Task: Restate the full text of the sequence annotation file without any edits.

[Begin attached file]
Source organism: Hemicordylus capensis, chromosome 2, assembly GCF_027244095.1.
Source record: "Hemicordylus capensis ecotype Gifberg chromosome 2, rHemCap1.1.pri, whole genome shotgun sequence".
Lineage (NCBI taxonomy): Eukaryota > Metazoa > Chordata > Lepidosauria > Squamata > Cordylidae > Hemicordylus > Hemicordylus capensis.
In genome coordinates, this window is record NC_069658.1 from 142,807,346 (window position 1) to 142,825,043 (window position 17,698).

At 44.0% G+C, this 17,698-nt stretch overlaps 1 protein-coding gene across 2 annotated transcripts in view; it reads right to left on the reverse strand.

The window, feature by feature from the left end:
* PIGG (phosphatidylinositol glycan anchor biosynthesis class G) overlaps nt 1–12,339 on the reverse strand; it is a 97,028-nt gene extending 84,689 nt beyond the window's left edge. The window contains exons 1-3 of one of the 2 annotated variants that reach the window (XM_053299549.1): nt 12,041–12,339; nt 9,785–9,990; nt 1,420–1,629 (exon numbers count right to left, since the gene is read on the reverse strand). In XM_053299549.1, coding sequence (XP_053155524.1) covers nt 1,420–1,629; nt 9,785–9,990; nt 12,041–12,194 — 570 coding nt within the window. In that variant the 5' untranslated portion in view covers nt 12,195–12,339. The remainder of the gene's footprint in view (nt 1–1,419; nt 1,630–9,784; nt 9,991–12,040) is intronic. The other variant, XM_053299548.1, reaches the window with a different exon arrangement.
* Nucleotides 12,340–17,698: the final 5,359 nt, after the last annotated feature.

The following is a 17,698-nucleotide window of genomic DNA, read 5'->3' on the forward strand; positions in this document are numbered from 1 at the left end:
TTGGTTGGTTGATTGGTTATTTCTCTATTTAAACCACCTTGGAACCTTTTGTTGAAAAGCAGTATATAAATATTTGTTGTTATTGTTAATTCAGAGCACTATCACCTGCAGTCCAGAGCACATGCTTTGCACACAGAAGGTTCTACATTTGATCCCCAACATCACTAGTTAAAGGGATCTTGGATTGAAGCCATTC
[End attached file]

Source organism: Hemicordylus capensis, chromosome 2, assembly GCF_027244095.1.
Source record: "Hemicordylus capensis ecotype Gifberg chromosome 2, rHemCap1.1.pri, whole genome shotgun sequence".
Lineage (NCBI taxonomy): Eukaryota > Metazoa > Chordata > Lepidosauria > Squamata > Cordylidae > Hemicordylus > Hemicordylus capensis.
In genome coordinates, this window is record NC_069658.1 from 142,807,346 (window position 1) to 142,825,043 (window position 17,698).

At 44.0% G+C, this 17,698-nt stretch overlaps 1 protein-coding gene across 2 annotated transcripts in view; it reads right to left on the reverse strand.

The window, feature by feature from the left end:
* PIGG (phosphatidylinositol glycan anchor biosynthesis class G) overlaps nt 1–12,339 on the reverse strand; it is a 97,028-nt gene extending 84,689 nt beyond the window's left edge. The window contains exons 1-3 of one of the 2 annotated variants that reach the window (XM_053299549.1): nt 12,041–12,339; nt 9,785–9,990; nt 1,420–1,629 (exon numbers count right to left, since the gene is read on the reverse strand). In XM_053299549.1, coding sequence (XP_053155524.1) covers nt 1,420–1,629; nt 9,785–9,990; nt 12,041–12,194 — 570 coding nt within the window. In that variant the 5' untranslated portion in view covers nt 12,195–12,339. The remainder of the gene's footprint in view (nt 1–1,419; nt 1,630–9,784; nt 9,991–12,040) is intronic. The other variant, XM_053299548.1, reaches the window with a different exon arrangement.
* Nucleotides 12,340–17,698: the final 5,359 nt, after the last annotated feature.

The following is a 17,698-nucleotide window of genomic DNA, read 5'->3' on the forward strand; positions in this document are numbered from 1 at the left end:
TTGGTTGGTTGATTGGTTATTTCTCTATTTAAACCACCTTGGAACCTTTTGTTGAAAAGCAGTATATAAATATTTGTTGTTATTGTTAATTCAGAGCACTATCACCTGCAGTCCAGAGCACATGCTTTGCACACAGAAGGTTCTACATTTGATCCCCAACATCACTAGTTAAAGGGATCTTGGATTGAAGCCATTC